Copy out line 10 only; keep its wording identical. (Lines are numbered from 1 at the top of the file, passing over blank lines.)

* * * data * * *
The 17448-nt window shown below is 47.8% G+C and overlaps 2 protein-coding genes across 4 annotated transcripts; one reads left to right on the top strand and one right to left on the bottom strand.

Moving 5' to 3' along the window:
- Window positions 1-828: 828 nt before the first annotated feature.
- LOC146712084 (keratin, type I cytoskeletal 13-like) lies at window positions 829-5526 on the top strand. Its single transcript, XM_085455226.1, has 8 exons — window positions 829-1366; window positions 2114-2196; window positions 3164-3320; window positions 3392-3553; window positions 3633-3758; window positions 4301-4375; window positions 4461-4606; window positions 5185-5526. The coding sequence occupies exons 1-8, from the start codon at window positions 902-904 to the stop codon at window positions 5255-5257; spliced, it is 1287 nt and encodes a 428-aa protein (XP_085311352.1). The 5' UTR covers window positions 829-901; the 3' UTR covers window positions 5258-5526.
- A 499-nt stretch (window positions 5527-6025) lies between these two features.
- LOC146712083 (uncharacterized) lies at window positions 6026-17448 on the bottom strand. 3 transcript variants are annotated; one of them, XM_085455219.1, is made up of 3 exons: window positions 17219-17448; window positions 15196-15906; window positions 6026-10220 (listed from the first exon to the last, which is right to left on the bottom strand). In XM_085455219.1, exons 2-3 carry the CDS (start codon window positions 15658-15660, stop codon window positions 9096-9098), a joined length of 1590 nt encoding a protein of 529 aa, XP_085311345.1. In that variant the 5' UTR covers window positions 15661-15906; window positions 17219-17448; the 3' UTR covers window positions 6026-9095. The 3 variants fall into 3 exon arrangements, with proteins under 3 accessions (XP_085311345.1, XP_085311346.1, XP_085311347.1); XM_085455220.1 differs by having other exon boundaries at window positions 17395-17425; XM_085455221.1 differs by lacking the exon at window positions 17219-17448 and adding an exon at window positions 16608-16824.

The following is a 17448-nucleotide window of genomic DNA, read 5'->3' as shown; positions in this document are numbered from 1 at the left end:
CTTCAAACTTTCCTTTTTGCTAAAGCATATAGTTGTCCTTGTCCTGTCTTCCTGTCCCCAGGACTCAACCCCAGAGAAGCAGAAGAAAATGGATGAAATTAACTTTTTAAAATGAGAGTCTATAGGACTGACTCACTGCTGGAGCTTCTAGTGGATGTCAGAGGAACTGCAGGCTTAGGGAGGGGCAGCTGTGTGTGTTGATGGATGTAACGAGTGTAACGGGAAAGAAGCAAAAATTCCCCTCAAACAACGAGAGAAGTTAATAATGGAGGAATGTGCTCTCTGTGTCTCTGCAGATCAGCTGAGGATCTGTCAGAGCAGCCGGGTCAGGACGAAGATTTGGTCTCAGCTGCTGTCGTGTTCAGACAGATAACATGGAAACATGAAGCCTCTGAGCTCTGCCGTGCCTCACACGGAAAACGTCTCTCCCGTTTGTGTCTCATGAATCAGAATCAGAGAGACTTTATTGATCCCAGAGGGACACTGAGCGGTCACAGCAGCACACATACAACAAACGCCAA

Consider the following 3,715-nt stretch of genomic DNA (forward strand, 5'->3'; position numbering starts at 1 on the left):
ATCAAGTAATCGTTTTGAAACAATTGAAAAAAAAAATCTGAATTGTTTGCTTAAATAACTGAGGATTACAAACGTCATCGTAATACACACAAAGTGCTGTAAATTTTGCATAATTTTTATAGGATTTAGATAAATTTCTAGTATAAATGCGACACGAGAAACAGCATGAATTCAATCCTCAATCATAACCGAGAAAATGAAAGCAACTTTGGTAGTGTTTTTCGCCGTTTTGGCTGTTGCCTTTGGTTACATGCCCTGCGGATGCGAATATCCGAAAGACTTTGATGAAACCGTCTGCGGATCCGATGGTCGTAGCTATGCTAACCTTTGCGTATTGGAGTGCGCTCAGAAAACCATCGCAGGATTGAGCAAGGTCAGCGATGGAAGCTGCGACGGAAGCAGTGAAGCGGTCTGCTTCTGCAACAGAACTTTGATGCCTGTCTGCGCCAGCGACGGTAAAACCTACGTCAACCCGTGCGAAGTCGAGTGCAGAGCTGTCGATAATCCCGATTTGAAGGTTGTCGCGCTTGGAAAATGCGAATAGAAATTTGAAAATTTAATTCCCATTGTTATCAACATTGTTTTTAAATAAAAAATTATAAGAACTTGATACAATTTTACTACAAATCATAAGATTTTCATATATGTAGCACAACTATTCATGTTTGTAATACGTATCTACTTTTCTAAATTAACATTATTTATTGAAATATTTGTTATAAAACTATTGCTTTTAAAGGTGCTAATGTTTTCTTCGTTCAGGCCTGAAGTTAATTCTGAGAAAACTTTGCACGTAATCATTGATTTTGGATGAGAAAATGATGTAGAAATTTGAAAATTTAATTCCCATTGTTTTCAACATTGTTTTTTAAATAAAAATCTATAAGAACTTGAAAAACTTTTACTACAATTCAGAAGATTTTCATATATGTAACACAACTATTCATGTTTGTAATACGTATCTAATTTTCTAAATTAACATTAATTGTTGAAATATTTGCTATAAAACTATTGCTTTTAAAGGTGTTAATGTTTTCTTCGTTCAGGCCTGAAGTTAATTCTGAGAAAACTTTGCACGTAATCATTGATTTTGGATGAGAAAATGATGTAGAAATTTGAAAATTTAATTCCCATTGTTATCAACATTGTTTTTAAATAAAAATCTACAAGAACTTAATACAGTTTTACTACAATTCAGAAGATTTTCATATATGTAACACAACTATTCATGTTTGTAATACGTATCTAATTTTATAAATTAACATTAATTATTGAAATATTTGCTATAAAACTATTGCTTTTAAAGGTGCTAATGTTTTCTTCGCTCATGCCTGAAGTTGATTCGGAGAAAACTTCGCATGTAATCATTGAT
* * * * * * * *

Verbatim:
ATCAAGTAATCGTTTTGAAACAATTGAAAAAAAAAATCTGAATTGTTTGCTTAAATAACTGAGGATTACAAACGTCATCGTAATACACACAAAGTGCTGTAAATTTTGCATAATTTTTATAGGATTTAGATAAATTTCTAGTATAAATGCGACACGAGAAACAGCATGAATTCAATCCTCAATCATAACCGAGAAAATGAAAGCAACTTTGGTAGTGTTTTTCGCCGTTTTGGCTGTTGCCTTTGGTTACATGCCCTGCGGATGCGAATATCCGAAAGACTTTGATGAAACCGTCTGCGGATCCGATGGTCGTAGCTATGCTAACCTTTGCGTATTGGAGTGCGCTCAGAAAACCATCGCAGGATTGAGCAAGGTCAGCGATGGAAGCTGCGACGGAAGCAGTGAAGCGGTCTGCTTCTGCAACAGAACTTTGATGCCTGTCTGCGCCAGCGACGGTAAAACCTACGTCAACCCGTGCGAAGTCGAGTGCAGAGCTGTCGATAATCCCGATTTGAAGGTTGTCGCGCTTGGAAAATGCGAATAGAAATTTGAAAATTTAATTCCCATTGTTATCAACATTGTTTTTAAATAAAAAATTATAAGAACTTGATACAATTTTACTACAAATCATAAGATTTTCATATATGTAGCACAACTATTCATGTTTGTAATACGTATCTACTTTTCTAAATTAACATTATTTATTGAAATATTTGTTATAAAACTATTGCTTTTAAAGGTGCTAATGTTTTCTTCGTTCAGGCCTGAAGTTAATTCTGAGAAAACTTTGCACGTAATCATTGATTTTGGATGAGAAAATGATGTAGAAATTTGAAAATTTAATTCCCATTGTTTTCAACATTGTTTTTTAAATAAAAATCTATAAGAACTTGAAAAACTTTTACTACAATTCAGAAGATTTTCATATATGTAACACAACTATTCATGTTTGTAATACGTATCTAATTTTCTAAATTAACATTAATTGTTGAAATATTTGCTATAAAACTATTGCTTTTAAAGGTGTTAATGTTTTCTTCGTTCAGGCCTGAAGTTAATTCTGAGAAAACTTTGCACGTAATCATTGATTTTGGATGAGAAAATGATGTAGAAATTTGAAAATTTAATTCCCATTGTTATCAACATTGTTTTTAAATAAAAATCTACAAGAACTTAATACAGTTTTACTACAATTCAGAAGATTTTCATATATGTAACACAACTATTCATGTTTGTAATACGTATCTAATTTTATAAATTAACATTAATTATTGAAATATTTGCTATAAAACTATTGCTTTTAAAGGTGCTAATGTTTTCTTCGCTCATGCCTGAAGTTGATTCGGAGAAAACTTCGCATGTAATCATTGAT